A doctorate — the highest level of education — is generally thought of as a launchpad for great career opportunities. Yet, a PhD hardly prepares one for jobs, says Pragati Agnihotri, a scientist in the American biotech corporation Advanced Bioscience Laboratories, Rockville, Maryland. Here are a few things she learnt first-hand that might offer guidance to future PhDs and postdocs in their career journeys.
My PhD was from the Central Drug Research Institute in Lucknow, India. Doing a PhD was an obvious option since I had little guidance on what jobs I could take up after a masters in biotechnology. PhD offered a decent fellowship for five years. Unlike the US, in India, no lab rotation and minimum interaction with scientists mean one has limited topics to chose from for a PhD.
I was lucky my supervisor let me study what interested me. Using limited resources, I spent the early years designing the experiment. For a structural biologist like myself, getting a protein crystal, a decent diffraction pattern, or a structure solution were considered the only cause for celebration. Later years saw me focus on data analysis and writing the paper, followed by postdoc applications. Results and publications were the only criteria for success. Life revolved around this.
However, many of us eventually chose careers beyond research. This trend was later highlighted by the Royal Society of Chemistry — only 3.5% of PhD holders get permanent research positions and a mere 0.45% make it to the level of professor.
In the US, after a PhD, scholars do myriad things beyond the conventional — they join reputed pharma companies, run their own blogs or explore entrepreneurship. Indian PhDs, however, stay in long postdocs. They realise later that despite impressive publications, it is difficult to get well-paying jobs in the land of opportunities without strong communication skills and network.
It takes years of effort, articles and career development guidance to learn the ropes of effective networking, efficient communication and tailoring one’s CV. Based on my experience, I shortlist here a few skills that might prepare future PhDs for better job opportunities.
Researchers need support from colleagues throughout their career — whether it’s for recommendations, job referrals, help for green card applications or troubleshooting experiments. During PhD, we somehow forget the importance of networking till we start our search for postdoctoral positions or for a job. In about five years of doctoral studies, we come across Principal Investigators (PIs), peers, alumni, application scientists, marketing people and multiple keynote speakers. That is one strong network to stay in contact with.
But we attend talks on specific fields. Nobody ever tells us we won’t necessarily end up working on the same topic, and that we need to know much beyond core subject areas. Also that PhD and postdoc are a transition phase and one still needs to choose a career after that.
During my PhD, I never felt the need to have an updated LinkedIn profile. The job search was frustrating because even after being an exact match in skills, there was no encouraging response.
Developing a LinkedIn network helped me improve my CV, it provided real-time vacancies and referrals. Joining professional associations and social media networks brought me in contact with people in the same boat. Though it is unreasonable to expect a job by simply networking, it provides helpful feedback. Thus, it is always beneficial to attend poster and mixer sessions, talk to speakers and stay in touch with peers.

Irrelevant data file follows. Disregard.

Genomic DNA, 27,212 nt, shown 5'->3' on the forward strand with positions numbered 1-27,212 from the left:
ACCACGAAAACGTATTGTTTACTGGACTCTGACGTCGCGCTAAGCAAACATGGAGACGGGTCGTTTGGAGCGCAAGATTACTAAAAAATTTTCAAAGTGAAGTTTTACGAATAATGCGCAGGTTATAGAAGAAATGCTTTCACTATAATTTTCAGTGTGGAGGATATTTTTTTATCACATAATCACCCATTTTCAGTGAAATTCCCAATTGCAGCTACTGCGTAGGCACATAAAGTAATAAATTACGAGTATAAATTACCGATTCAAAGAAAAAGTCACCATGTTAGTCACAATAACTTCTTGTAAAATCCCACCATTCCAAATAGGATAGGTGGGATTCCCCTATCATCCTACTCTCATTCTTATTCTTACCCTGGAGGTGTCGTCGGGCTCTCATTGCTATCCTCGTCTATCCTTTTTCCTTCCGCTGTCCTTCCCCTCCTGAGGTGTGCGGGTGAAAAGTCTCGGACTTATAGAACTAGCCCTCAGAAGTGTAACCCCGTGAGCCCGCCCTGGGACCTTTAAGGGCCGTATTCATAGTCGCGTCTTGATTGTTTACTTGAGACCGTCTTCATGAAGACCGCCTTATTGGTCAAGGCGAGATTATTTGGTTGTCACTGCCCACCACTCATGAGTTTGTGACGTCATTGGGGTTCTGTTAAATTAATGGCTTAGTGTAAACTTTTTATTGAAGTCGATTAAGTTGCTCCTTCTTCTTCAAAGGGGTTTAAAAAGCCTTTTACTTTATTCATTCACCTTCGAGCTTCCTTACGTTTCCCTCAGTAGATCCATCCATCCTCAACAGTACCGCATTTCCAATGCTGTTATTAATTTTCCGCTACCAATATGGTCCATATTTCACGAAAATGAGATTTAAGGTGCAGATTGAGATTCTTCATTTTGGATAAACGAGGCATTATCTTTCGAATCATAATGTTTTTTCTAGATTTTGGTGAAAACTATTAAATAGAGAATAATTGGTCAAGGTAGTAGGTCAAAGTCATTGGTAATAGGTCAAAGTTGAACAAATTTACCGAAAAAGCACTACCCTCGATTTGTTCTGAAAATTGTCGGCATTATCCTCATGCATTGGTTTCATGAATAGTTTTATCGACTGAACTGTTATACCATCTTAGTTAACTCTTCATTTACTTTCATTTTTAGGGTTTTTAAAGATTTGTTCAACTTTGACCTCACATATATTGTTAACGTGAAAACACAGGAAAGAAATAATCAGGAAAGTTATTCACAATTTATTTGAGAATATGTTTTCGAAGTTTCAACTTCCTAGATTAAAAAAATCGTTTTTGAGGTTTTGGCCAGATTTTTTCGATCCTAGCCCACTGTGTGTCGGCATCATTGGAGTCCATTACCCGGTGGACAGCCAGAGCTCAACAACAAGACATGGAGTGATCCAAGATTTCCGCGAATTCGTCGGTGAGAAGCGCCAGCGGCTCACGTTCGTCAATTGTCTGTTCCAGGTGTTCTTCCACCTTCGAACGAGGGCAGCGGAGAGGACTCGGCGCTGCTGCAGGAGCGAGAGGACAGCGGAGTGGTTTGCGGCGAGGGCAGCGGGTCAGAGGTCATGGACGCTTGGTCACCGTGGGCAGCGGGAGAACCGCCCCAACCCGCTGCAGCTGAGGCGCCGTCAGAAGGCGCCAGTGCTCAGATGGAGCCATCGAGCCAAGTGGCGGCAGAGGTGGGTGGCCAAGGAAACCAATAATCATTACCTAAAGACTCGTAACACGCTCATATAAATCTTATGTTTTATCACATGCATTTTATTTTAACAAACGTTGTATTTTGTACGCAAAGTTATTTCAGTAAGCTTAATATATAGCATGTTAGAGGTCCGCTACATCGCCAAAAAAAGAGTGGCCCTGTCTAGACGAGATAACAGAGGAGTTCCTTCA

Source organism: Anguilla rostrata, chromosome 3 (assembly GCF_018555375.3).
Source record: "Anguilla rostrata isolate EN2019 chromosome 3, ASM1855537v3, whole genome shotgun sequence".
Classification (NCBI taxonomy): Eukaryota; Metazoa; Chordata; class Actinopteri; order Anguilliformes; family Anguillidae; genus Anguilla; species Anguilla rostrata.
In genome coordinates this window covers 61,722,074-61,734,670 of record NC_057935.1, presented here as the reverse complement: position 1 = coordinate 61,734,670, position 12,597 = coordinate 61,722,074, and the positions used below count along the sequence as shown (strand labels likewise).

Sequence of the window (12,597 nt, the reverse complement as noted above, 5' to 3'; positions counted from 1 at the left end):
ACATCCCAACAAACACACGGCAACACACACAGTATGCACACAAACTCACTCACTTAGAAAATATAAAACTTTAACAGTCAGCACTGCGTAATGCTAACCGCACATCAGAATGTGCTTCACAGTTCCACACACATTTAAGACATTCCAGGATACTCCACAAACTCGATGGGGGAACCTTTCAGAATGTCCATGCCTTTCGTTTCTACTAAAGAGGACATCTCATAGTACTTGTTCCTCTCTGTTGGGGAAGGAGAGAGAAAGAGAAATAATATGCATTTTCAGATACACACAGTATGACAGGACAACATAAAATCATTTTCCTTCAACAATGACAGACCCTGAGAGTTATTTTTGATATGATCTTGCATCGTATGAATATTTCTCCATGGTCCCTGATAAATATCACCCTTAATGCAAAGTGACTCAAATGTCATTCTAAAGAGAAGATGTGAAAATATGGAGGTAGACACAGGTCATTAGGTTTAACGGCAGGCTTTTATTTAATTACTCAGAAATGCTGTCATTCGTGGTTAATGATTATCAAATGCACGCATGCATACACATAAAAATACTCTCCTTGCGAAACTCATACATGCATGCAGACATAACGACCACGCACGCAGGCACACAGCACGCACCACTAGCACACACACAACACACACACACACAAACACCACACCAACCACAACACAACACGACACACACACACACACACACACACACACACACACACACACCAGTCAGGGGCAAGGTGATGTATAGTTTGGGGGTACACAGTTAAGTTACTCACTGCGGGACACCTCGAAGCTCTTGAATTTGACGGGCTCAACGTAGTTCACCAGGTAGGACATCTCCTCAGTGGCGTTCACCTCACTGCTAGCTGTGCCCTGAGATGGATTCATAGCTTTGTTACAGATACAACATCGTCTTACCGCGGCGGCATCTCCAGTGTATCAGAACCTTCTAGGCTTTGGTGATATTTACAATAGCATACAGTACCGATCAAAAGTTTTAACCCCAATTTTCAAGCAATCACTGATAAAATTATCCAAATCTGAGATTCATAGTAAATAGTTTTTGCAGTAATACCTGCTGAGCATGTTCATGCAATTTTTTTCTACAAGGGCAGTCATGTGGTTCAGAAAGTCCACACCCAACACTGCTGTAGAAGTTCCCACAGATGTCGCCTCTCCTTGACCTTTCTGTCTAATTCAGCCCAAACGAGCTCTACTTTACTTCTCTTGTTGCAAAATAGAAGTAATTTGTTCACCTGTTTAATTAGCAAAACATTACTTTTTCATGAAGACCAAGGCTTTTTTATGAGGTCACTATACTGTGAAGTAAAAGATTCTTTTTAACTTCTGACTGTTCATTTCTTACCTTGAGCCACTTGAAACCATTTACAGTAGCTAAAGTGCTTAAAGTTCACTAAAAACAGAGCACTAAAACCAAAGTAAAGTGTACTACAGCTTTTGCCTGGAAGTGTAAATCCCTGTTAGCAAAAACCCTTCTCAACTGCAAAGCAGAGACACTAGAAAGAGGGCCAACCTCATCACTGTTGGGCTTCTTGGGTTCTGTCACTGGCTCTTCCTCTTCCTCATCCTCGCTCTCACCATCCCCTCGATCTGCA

Scientific Writing and Communication
Every PhD is a scientific writer but being proficient requires time and effort. “English needs improvement, take help of native speakers,” is a frequent reviewer’s comment on our manuscripts. Competent writing can save us long hours and improve the quality of publication. Courses and workshops on writing skills should be part of PhD coursework. There’s a lot of freely available material on EdEx, Coursera and LinkedIn Learning to improve writing. My personal favourite is “Writing in Sciences” by Dr. Kristin Sainani on Coursera.
Presentation skills are key. I have learnt there is much more to a good presentation than data and that presentation is a skill that can be learnt like all others.
Doctoral work is specific and rarely a perfect match with available jobs. However, there are multiple certifications that open up a plethora of career paths.
Project Management: If you are good at collaborative projects, this can be interesting. Certifications like PMP, Prince, CAPM can boost job prospects. Data is the most expensive resource. Automation of drug discovery or manufacturing is a big focus of innovative research.
Data Science: Expertise in biology and data science is a rare combination with a significant edge. If one is working on clinical samples or is interested in such jobs, certifications from CCRA, ACRP-CP, CCRC and CCDM can help find clinical jobs.
Regulatory Framework: Specialisation in regulatory affairs is an advantage for jobs in industrial and regulatory authorities such as FDA and FSSAI.
Patent Certification: Another career augmenting certification is studying patent law.
Science Writing: If one is good at conveying complex research to a range of audiences, professional writing skills and certifications are valuable additions to a PhD degree. Communication skills, mentoring experience, adaptability, critical thinking and management can take you a long way.
PhDs are experts at learning. Some direction regarding what to learn in addition to the highly specialized PhD topic is always useful. So, it’s worth broadening one’s horizon and to never stop learning.